When can you retire? Where should you retire? Can you afford to retire? What will you do after you retire? Have you noticed, friend, that everyone is talking about the R-word - retirement?
Frankly, I retired about 30 years ago. I kept working, of course, but I totally gave up any idea of getting ahead at my company or advancing my career. As long as I could do nothing and get paid for it, I was a happy camper.
Being retired at work is not as easy as it may sound. Making your managers believe that you are actually working when you really are goofing off takes, well, a lot of work. In addition to scurrying around and pretending to look busy, you also have to make everyone believe that you care - that's hard. Drop your guard for even a moment and admit to a manager that you think the job is all a bunch of baloney, and overnight you could find yourself welcoming shoppers at Wal-Mart.
Now that I'm approaching retirement age, I see there's another problem to quitting work, but continuing to receive your paychecks. Now I have to listen to my soon-to-retire co-workers talk about all the wonderful leisure time they will soon be enjoying as they spend their endlessly idle days relaxing with no deadlines and zero responsibilities.
Instead of looking forward to my golden years, I find myself disappointed. Doing nothing all day but relaxing? That's the way I've been living for years!
Unfortunately, even if you are one of those oddballs who have spent the majority of your working life doing real work, retirement is not without its problems. Or so I recently discovered after spending a busy afternoon at the office, hiding in the computer closet, perusing a special section of The Wall Street Journal called "Encore: A Guide to Retirement Planning & Living."
The front page feature of this special section is a "Baby Boomer's Guide to Social Security," which contains a number of pressing questions about our nation's senior citizen retirement plan. But the biggest question of all was not covered - is there anyone who is not currently matriculated in a mental institution who actually believes Social Security will be there when you need it?
I mean, we've all heard the same statistics. In the past me and thee were part of a whole platoon of workers coughing up a significant percentage of our paychecks to support all the geezers on Social Security. But in the future - when you will want to belly up to the trough - the entire burden will rest on the shoulders of a few Gen-X layabouts who, trust me, have little interest in spending their hard-earned cash to make sure your Lime Ricky has a spring of mint.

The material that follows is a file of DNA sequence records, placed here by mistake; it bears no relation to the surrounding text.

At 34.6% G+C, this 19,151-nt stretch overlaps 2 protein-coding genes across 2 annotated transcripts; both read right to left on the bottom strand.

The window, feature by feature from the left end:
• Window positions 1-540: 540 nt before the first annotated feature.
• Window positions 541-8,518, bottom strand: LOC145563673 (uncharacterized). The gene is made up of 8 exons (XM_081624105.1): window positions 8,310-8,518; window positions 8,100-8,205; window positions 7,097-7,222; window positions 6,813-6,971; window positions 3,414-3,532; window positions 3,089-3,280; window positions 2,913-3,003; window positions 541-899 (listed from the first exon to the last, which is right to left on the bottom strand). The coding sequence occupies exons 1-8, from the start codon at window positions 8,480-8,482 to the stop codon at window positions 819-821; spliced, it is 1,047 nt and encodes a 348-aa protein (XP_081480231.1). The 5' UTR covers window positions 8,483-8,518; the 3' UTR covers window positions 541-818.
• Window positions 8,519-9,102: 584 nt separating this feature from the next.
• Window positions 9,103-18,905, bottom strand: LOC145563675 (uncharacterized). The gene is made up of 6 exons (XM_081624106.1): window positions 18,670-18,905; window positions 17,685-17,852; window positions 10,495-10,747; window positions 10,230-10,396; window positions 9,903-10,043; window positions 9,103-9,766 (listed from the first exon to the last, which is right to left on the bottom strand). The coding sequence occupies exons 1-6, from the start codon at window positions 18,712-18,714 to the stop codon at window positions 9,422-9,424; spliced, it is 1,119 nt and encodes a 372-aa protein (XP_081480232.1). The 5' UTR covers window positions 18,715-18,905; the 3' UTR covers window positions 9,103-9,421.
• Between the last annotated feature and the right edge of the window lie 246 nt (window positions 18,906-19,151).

Of course, you may not be depending on Social Security to fund your retirement. You may have a fat pension like America's auto workers and airline employees. Oh, wait a minute. Those pensions turned anorexic, dried up, curled up and blew away. At least you have your retirement plan - your IRAs and your 401(k). And let's face it; nothing is as solid as the stock market. Unless it's the value in your home.
And you thought retirement was supposed to be fun.
Even if you can afford to retire, you have to figure out what you are going to do in the 30 or 40 years modern medical science promises to those of us who make it past 65. Some people choose to do nothing, except snooze and play golf - basically the same activity - while other retired folks try to "give back" by working for cultural organizations and non-profits.
If you are not a fan of opera or art, a job as bouncer at the Kit Kat Klub is an excellent way to contribute to culture. Choosing a charity is more difficult since the position for which you will be best qualified is recipient.
A retirement choice which is definitely growing in popularity is the concept of a second career. Now that you've spent four or five decades screwing up one job, use your remaining days to screw up a brand new occupation. Thus, sales managers become folk singers and folk singers become baristas and baristas become sales managers and around and around we go until we all fall down, dead.
Personally, I never plan to quit working. I hate my job and I'll never be a success, but trust me, it's a whole lot easier than retirement.
Bob Goldman has been an advertising executive at a Fortune 500 company in the San Francisco Bay area. He offers a virtual shoulder to cry on at firstname.lastname@example.org.
© Copley News Service